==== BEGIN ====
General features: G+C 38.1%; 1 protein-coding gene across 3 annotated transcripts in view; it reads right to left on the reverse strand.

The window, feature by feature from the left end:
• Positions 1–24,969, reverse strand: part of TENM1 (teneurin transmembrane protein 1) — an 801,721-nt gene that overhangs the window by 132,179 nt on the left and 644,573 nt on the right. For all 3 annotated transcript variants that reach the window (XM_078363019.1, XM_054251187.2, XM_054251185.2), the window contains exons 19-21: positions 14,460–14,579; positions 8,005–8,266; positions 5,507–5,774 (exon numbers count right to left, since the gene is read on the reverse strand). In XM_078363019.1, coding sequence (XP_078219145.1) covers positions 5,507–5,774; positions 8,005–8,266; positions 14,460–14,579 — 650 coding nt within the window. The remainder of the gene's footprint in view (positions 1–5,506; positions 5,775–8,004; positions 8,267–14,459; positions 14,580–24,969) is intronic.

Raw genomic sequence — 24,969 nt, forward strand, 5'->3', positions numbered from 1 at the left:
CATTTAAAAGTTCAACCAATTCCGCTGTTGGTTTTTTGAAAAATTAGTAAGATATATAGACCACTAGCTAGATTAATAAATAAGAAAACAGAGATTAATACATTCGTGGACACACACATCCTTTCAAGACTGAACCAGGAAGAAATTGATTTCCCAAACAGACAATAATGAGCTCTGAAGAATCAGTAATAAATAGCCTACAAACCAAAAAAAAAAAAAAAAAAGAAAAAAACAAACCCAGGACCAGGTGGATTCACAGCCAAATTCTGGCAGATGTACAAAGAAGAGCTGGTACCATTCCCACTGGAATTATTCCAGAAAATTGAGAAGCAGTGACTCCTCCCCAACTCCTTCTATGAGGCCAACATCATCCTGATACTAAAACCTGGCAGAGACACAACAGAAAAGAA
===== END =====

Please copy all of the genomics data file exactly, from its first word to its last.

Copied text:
General features: G+C 38.1%; 1 protein-coding gene across 3 annotated transcripts in view; it reads right to left on the reverse strand.

The window, feature by feature from the left end:
• Positions 1–24,969, reverse strand: part of TENM1 (teneurin transmembrane protein 1) — an 801,721-nt gene that overhangs the window by 132,179 nt on the left and 644,573 nt on the right. For all 3 annotated transcript variants that reach the window (XM_078363019.1, XM_054251187.2, XM_054251185.2), the window contains exons 19-21: positions 14,460–14,579; positions 8,005–8,266; positions 5,507–5,774 (exon numbers count right to left, since the gene is read on the reverse strand). In XM_078363019.1, coding sequence (XP_078219145.1) covers positions 5,507–5,774; positions 8,005–8,266; positions 14,460–14,579 — 650 coding nt within the window. The remainder of the gene's footprint in view (positions 1–5,506; positions 5,775–8,004; positions 8,267–14,459; positions 14,580–24,969) is intronic.

Raw genomic sequence — 24,969 nt, forward strand, 5'->3', positions numbered from 1 at the left:
CATTTAAAAGTTCAACCAATTCCGCTGTTGGTTTTTTGAAAAATTAGTAAGATATATAGACCACTAGCTAGATTAATAAATAAGAAAACAGAGATTAATACATTCGTGGACACACACATCCTTTCAAGACTGAACCAGGAAGAAATTGATTTCCCAAACAGACAATAATGAGCTCTGAAGAATCAGTAATAAATAGCCTACAAACCAAAAAAAAAAAAAAAAAAGAAAAAAACAAACCCAGGACCAGGTGGATTCACAGCCAAATTCTGGCAGATGTACAAAGAAGAGCTGGTACCATTCCCACTGGAATTATTCCAGAAAATTGAGAAGCAGTGACTCCTCCCCAACTCCTTCTATGAGGCCAACATCATCCTGATACTAAAACCTGGCAGAGACACAACAGAAAAGAA